Maintenance – this is where a lot of members will move out of Daybreak. Just like with any change (exercise, diet, career), after an initial transformative period, we (hopefully) will settle into our ‘new normal’ – the new routine of doing things. For many members they will have arrived at their ‘ideal’ relationship with alcohol – whether that be total abstinence, a reduction of drinks per week, the institution of regular alcohol – free days, or even a safety plan for ‘risky’ drinking situations. It is called the maintenance phase because, just like with any behavioural change, it does require maintenance – in this sense, it is check-ins with the community and coaches, and reflection of situations where things haven’t gone according to plan.

Many members will move from using Daybreak daily to a couple of times a week, a few times a month, and then so on. The community is always there, and within the Daybreak feed are members who are in the process of moving out of the community, as well as those who are brand new to change and just starting the process of making changes to their relationship with alcohol.

This is just an example of what change might look like for a Daybreaker. As we know, each of our circumstances and relationships with alcohol are different, and change can look remarkably different for every person. What we do know is that it is a process – with ups and downs – and what is really important is the progress we make over time. If you’re interested in hearing more about the Daybreak community, or the process of change, it might be helpful to reach out to one of our health coaches who can provide some advice and support in the change process.

Would like some help as I try to reduce drinking days…

Excellent read thank you . My husband & I are at the maintenance stage, have cut back and having AF days . Planning not to drink alcohol except occasionally. A coach would be very beneficial & appreciated. Daybreak provides an incredibly supportive community of like minded people who too have identified struggle in our drinking society. Thank you.

Great article as someone who has decided to go AF after being a HSM reader for about a yr i think to map out these stage’s is really visual path when the path seems so rocky.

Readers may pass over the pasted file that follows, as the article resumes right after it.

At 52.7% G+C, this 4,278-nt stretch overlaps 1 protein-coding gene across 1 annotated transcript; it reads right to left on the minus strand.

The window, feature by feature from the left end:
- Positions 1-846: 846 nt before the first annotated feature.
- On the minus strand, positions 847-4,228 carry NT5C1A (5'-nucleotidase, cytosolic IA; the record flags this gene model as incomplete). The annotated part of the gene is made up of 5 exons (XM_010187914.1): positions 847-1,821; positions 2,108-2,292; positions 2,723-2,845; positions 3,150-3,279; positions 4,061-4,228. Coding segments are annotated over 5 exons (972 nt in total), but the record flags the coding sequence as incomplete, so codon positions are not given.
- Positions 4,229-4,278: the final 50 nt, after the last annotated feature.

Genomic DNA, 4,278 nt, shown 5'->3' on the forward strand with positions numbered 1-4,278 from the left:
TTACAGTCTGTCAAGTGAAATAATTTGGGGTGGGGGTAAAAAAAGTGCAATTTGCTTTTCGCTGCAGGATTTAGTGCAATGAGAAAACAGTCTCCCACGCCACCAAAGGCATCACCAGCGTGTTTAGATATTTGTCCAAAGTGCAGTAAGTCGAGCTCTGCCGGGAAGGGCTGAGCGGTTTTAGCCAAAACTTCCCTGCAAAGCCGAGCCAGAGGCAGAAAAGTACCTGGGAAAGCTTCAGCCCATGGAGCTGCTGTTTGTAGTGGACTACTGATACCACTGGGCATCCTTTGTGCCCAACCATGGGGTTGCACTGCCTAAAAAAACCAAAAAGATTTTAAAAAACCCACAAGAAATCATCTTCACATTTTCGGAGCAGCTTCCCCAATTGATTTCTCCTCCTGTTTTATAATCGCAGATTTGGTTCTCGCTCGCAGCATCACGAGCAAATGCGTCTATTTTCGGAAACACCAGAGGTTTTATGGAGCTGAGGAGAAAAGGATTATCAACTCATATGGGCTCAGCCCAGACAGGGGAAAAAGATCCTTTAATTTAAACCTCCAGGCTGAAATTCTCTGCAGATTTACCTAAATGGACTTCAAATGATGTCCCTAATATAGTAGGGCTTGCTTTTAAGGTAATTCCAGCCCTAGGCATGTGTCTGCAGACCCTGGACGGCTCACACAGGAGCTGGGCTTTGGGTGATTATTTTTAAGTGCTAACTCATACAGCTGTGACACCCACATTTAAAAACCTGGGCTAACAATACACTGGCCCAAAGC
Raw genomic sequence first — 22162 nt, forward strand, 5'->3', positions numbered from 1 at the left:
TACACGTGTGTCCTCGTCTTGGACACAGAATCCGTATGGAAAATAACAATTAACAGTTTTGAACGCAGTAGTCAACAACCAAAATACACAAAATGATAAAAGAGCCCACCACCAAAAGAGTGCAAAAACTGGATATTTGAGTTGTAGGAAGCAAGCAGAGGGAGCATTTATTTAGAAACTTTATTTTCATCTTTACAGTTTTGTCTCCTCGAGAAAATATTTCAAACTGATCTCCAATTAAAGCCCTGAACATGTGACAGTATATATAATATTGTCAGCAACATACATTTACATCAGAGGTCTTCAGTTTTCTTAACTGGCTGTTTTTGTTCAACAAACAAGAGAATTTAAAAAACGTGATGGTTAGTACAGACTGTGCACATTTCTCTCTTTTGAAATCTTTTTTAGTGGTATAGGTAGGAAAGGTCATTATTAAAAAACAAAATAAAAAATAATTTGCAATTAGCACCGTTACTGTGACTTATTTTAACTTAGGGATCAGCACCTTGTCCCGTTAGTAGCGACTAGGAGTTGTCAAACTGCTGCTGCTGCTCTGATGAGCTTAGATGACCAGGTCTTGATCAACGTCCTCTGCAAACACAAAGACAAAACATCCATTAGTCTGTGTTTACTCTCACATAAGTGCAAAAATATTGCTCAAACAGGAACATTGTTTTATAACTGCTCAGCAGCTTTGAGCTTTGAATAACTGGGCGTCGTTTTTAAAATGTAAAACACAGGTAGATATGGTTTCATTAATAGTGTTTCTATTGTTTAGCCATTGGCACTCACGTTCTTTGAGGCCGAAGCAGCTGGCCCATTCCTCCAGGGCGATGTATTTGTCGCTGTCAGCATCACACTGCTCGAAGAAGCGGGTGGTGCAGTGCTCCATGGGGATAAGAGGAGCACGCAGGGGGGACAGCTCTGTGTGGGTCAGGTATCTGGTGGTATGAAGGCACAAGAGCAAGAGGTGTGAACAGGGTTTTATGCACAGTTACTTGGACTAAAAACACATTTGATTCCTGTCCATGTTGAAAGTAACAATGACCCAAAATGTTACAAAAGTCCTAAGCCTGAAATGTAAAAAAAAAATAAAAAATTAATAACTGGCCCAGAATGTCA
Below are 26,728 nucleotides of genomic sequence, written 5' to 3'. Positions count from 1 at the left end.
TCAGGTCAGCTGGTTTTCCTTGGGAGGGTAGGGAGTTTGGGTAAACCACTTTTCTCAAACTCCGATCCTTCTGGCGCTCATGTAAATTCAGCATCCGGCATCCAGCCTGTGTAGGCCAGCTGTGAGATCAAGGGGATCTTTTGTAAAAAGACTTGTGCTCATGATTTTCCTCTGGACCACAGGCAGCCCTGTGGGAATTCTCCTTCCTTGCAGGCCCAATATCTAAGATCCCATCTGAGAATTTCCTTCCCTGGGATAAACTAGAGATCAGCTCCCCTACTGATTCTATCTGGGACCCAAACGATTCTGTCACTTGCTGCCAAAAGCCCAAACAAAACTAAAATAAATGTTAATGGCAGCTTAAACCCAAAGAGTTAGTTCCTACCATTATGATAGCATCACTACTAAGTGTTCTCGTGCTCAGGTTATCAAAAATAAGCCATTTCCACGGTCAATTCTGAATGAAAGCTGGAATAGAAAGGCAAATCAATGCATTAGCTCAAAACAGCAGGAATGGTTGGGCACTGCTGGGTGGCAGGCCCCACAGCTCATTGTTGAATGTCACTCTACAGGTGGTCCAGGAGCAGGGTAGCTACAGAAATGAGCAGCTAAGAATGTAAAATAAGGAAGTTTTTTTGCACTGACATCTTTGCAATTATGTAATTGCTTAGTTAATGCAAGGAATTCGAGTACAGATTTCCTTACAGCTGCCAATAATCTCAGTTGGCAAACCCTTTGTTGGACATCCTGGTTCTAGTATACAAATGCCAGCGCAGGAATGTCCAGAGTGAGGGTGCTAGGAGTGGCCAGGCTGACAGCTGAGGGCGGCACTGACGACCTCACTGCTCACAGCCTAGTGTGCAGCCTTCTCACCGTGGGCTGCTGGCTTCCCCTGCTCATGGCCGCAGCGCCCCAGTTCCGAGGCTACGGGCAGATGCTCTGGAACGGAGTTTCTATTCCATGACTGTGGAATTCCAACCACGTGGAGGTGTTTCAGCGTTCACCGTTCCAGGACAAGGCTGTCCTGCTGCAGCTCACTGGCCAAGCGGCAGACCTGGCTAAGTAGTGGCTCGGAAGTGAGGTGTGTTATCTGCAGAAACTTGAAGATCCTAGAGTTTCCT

Again I find every post so beneficial – I have printed this out – as it is something I will refer to regularly – I am heading into the action phase – have made big changes this year at total zero use – then alllowed small amounts – but it creaps back when life is very challenging. thankyou for this read. Perfect timing.

I am abstinent and feel so much more energy more positive and more secure in who I am and this healthier person. More mindful and spiritual. My mind is clear and focused.

I live in Canada. I am interested in the Daybreak Program. Am I entitled to register? Thank you!

I want to get rid of alcohol habit

I am from the states , got very interested on using daybreak. I being struggling with alcohol for many years but it is getting to a point that I must have changed my relationship with the alcohol. I don’t want to lose all the wonderful things that I have.

If you want to give up keep coming to this site, think carefully about your own reasons for wanting to give up, write things down, including obstacles such as habits and environments that you will need to alter, read widely about the benefits of giving up and strategies you can use and seek professional help perhaps through your GP or local health centre, or do a search for local supports such as AOD workers through your local health centre or attend smart recovery groups… and develop some new healthy interest. Remember real change is slow and you need daily to remind yourself of your (realistic) goals and your reasons for them.

Just checking in. I quit drinking with support from HSM over 5 years and 2 months ago. I can’t thank you enough for proving me with the perspective and hope that I needed to improve my life. I am so proud to be sober.

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Jacintha Akkerman